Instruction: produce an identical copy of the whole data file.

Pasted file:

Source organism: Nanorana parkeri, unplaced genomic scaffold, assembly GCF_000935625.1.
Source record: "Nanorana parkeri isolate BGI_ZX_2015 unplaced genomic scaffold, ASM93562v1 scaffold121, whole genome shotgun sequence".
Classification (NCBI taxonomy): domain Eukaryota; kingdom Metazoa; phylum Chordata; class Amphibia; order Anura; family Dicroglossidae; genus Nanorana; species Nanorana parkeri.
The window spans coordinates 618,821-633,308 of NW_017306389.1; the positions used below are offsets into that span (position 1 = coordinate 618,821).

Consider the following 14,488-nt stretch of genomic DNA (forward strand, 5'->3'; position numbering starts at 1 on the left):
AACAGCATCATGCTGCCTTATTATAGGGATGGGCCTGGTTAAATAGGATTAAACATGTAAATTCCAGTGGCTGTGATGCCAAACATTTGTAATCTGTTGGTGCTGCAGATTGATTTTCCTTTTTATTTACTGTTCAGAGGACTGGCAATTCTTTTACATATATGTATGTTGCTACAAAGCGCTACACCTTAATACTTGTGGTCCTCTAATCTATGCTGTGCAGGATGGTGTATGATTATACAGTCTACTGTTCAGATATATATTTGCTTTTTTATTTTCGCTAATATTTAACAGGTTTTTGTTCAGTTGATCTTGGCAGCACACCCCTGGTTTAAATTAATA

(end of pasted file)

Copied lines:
Source organism: Nanorana parkeri, unplaced genomic scaffold, assembly GCF_000935625.1.
Source record: "Nanorana parkeri isolate BGI_ZX_2015 unplaced genomic scaffold, ASM93562v1 scaffold121, whole genome shotgun sequence".
Classification (NCBI taxonomy): domain Eukaryota; kingdom Metazoa; phylum Chordata; class Amphibia; order Anura; family Dicroglossidae; genus Nanorana; species Nanorana parkeri.
The window spans coordinates 618,821-633,308 of NW_017306389.1; the positions used below are offsets into that span (position 1 = coordinate 618,821).

Consider the following 14,488-nt stretch of genomic DNA (forward strand, 5'->3'; position numbering starts at 1 on the left):
AACAGCATCATGCTGCCTTATTATAGGGATGGGCCTGGTTAAATAGGATTAAACATGTAAATTCCAGTGGCTGTGATGCCAAACATTTGTAATCTGTTGGTGCTGCAGATTGATTTTCCTTTTTATTTACTGTTCAGAGGACTGGCAATTCTTTTACATATATGTATGTTGCTACAAAGCGCTACACCTTAATACTTGTGGTCCTCTAATCTATGCTGTGCAGGATGGTGTATGATTATACAGTCTACTGTTCAGATATATATTTGCTTTTTTATTTTCGCTAATATTTAACAGGTTTTTGTTCAGTTGATCTTGGCAGCACACCCCTGGTTTAAATTAATA